Launching later this year, Microsoft’s next-gen Xbox Series X promises to “power our dreams”.
In layman’s terms, it probably means that games running on it are going to look bloody good indeed, and that other advancements are going to lead to us being immersed in digital worlds more than ever before. In any case, we’re very excited about it, and we just can’t wait to get our hands on one when it launches.
Honestly, concrete info about the Xbox Series X is pretty thin on the ground at the moment, but there are some things we know about it. Want to know more about the console you might possibly have under (or by the side of) your TV later this year? Read on…
If you were expecting the Xbox Series X to look like a traditional console, think again. Instead of the traditional horizontal slab, the Xbox Series X is a rectangular device that’s ideally meant to be stood up, though you can lay it horizontal if you wish. Exact measurements haven’t yet been provided, but expect it to be about 15x15x30cm judging by images.
It’s compatible with your Xbox One peripherals…
Got a load of Xbox One controllers that you’re fond of? Just invested in a pricey Xbox Elite Wireless Controller Series 2? Don’t worry, they’ll work perfectly with the Xbox Series X. Other Xbox One peripherals such as steering wheels should work too, but don’t count on it 100% because there are always caveats. Hopefully though, everything will indeed just work.
…But it does come with a new and improved controller
Just because old controllers are compatible, it doesn’t mean that Microsoft hasn’t rested on its laurels. A new Xbox controller that is slightly smaller than the existing Xbox One controller will be bundled with the Xbox Series X. It features an improved d-pad inspired by the Xbox Elite Wireless Controller Series 2, and has a dedicated share button so you can take and share screenshots and game clips easier than ever before. The new and improved controller will be compatible with Xbox One, too.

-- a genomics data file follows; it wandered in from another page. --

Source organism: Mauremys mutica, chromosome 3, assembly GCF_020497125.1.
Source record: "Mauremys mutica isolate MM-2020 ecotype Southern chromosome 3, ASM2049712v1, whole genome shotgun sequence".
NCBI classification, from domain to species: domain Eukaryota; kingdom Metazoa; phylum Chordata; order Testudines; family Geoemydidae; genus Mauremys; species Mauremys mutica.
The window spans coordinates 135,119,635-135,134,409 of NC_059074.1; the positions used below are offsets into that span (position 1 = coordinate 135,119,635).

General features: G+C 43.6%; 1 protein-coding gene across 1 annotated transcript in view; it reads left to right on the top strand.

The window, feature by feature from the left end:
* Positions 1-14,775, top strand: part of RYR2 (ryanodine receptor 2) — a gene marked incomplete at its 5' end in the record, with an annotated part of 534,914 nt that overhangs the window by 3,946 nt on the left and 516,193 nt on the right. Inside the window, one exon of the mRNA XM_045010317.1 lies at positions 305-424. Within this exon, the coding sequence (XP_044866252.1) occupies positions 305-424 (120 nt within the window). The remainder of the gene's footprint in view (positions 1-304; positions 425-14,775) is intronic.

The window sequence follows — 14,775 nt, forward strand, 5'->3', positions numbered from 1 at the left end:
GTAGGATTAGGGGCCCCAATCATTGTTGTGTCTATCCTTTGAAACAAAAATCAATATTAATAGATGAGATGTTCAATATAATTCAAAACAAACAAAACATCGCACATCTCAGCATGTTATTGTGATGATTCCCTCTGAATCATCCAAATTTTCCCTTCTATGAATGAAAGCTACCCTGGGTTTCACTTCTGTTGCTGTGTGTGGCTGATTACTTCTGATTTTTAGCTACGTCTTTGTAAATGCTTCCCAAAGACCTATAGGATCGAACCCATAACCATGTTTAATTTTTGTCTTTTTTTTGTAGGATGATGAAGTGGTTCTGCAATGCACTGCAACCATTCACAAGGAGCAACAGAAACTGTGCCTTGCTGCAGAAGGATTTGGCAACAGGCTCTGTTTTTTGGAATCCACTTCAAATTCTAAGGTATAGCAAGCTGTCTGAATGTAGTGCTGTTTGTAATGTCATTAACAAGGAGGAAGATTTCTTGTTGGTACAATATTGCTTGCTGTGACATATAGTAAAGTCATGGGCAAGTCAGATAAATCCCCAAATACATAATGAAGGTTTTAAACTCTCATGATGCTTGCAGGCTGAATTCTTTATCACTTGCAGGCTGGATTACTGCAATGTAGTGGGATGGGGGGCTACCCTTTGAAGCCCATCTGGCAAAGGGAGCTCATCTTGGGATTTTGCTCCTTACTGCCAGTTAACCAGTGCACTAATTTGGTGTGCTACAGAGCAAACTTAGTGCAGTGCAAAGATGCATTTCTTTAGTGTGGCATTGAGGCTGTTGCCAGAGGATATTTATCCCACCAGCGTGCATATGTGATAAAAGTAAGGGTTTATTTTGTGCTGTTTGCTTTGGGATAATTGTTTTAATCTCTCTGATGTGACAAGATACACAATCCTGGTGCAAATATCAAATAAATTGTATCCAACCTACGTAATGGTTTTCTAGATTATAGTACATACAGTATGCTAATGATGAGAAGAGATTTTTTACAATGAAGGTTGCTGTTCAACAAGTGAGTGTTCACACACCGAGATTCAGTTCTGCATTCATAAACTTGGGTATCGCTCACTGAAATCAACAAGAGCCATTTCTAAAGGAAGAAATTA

It’s backwards compatible with four generations of Xbox software
Like with the Xbox One, backwards compatibility is a major selling point of the Xbox Series X. Microsoft is aiming for everything that plays on Xbox One to work on its next-gen console at launch, including Xbox 360 and original Xbox games. After that, while nothing has been announced, we suspect that the backwards compatibility team will continue to work to make more legacy games playable on the console. After all, there are still many classics that players would love to revisit.
It has a disc drive
Worry not disc lovers, the all-digital future isn’t here quite yet. The Xbox One Series X does have a disc drive, meaning you can continue buying games on physical media. You’ll still need to install games to the console’s hard drive though, but it shouldn’t take quite as long because…
It benefits from SSD
That’s right, the Xbox Series X has a snazzy SSD inside instead of an old mechanical hard drive. It means that games should install quicker, loading times will be shorter than ever, and asset streaming issues should be eliminated or at least massively reduced. The only question we have is what does this mean for external storage? Will we have have to buy expensive external SSDs if we want more storage capacity? Will be even be able to use external storage at all? These are things we want to know.